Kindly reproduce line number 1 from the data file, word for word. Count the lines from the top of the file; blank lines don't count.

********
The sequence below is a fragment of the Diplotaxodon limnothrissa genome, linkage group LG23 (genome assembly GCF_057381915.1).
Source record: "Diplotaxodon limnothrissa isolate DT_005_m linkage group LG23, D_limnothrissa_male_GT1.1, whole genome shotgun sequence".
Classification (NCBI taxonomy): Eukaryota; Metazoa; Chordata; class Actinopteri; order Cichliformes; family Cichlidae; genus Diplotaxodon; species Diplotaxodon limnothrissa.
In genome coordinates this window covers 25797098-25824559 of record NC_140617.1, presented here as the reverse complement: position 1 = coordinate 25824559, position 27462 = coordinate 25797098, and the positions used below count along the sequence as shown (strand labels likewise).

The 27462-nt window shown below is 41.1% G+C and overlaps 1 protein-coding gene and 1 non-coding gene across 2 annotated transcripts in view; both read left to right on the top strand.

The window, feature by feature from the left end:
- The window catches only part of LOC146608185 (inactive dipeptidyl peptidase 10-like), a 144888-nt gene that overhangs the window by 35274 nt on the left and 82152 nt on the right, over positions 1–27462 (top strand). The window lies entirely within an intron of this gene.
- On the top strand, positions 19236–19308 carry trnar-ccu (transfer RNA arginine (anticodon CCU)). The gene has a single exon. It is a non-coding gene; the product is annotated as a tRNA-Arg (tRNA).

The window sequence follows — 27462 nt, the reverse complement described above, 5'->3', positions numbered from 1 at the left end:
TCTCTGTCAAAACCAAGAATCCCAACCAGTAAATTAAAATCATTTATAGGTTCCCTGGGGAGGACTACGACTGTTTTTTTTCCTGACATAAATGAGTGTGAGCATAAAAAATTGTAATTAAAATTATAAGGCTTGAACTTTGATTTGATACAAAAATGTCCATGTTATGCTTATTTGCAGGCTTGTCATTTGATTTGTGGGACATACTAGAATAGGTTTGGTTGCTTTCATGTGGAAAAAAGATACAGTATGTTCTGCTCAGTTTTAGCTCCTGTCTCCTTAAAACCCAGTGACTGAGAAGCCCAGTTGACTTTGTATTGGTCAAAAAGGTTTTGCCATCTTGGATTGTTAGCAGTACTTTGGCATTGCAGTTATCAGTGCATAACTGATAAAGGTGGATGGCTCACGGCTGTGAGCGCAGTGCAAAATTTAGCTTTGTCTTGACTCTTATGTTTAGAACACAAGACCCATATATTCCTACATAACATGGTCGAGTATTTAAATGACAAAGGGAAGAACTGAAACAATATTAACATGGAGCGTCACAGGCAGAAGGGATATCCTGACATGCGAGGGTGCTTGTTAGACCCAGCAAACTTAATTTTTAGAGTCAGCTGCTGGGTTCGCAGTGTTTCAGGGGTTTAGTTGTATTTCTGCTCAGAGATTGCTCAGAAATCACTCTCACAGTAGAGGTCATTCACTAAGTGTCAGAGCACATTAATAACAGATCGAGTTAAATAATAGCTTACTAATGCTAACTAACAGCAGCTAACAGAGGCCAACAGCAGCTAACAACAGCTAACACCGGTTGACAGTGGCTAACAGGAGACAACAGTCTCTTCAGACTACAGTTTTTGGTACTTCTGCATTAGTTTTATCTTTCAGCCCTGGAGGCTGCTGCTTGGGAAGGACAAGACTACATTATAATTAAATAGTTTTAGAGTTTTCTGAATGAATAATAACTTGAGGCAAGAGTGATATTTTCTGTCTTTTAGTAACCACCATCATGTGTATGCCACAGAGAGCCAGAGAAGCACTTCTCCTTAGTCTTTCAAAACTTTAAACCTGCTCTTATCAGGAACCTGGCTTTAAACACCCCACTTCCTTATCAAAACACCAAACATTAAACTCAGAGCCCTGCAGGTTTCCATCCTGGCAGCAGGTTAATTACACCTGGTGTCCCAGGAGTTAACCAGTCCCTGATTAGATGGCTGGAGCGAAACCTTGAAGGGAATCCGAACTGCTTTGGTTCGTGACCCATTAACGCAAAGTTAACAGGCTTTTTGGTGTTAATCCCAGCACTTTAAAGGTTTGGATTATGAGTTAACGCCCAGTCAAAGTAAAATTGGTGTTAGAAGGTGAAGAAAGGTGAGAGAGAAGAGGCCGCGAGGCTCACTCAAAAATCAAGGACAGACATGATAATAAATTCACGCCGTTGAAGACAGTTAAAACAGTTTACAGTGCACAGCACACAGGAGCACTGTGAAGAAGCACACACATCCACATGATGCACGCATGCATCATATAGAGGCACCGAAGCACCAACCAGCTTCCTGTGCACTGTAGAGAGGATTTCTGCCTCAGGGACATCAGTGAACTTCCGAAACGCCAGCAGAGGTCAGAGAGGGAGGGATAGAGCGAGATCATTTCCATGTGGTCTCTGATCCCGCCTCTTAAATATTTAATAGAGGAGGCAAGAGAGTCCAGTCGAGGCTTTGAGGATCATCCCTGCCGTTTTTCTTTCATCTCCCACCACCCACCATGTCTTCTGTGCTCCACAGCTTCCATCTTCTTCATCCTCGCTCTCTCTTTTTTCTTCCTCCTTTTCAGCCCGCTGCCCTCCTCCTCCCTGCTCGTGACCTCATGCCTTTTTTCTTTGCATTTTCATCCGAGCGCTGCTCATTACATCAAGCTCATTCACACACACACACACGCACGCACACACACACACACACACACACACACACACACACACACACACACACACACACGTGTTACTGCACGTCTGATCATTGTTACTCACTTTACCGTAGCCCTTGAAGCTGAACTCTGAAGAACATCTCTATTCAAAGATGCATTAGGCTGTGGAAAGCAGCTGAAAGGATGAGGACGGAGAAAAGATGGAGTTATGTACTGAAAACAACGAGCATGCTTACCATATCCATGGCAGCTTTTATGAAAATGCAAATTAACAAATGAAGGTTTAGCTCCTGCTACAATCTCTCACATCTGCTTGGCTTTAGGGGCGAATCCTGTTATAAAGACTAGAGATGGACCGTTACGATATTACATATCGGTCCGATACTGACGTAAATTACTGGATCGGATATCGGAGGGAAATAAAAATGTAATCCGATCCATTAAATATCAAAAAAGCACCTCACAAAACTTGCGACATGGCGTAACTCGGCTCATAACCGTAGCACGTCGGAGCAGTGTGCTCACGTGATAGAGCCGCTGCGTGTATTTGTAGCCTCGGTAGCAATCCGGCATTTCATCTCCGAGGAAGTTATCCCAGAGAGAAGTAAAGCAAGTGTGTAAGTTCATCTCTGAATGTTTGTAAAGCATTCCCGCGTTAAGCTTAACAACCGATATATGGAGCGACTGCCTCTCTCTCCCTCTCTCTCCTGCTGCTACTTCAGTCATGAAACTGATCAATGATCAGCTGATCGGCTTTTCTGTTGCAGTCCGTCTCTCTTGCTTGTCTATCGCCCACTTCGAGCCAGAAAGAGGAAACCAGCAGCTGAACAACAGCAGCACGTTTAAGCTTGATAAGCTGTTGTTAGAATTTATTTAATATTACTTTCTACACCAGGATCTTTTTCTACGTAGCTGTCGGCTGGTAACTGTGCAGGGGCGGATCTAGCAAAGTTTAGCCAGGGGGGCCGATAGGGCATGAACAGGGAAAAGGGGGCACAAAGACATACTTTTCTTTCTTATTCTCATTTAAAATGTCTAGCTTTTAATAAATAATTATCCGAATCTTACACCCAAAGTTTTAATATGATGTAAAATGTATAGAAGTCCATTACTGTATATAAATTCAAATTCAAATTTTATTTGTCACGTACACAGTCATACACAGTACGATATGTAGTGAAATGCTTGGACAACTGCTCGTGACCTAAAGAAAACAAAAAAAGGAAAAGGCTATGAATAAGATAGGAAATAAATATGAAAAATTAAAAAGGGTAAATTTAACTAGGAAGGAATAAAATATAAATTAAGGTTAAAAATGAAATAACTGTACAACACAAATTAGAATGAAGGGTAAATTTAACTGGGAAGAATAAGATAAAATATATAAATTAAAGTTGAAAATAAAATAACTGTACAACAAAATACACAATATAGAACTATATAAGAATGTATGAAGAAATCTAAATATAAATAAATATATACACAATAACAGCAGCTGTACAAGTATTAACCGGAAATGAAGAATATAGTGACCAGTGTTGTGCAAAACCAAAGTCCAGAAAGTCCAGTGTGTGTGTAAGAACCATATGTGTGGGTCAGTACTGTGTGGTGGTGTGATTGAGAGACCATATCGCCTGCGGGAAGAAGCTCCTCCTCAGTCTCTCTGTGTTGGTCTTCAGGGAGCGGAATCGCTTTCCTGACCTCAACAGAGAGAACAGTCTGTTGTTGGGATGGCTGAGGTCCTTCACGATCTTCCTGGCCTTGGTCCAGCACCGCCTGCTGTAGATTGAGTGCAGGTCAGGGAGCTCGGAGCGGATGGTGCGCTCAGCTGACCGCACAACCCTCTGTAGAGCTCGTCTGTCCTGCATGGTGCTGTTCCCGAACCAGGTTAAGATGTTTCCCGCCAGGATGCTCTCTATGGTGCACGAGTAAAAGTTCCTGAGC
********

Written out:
The sequence below is a fragment of the Diplotaxodon limnothrissa genome, linkage group LG23 (genome assembly GCF_057381915.1).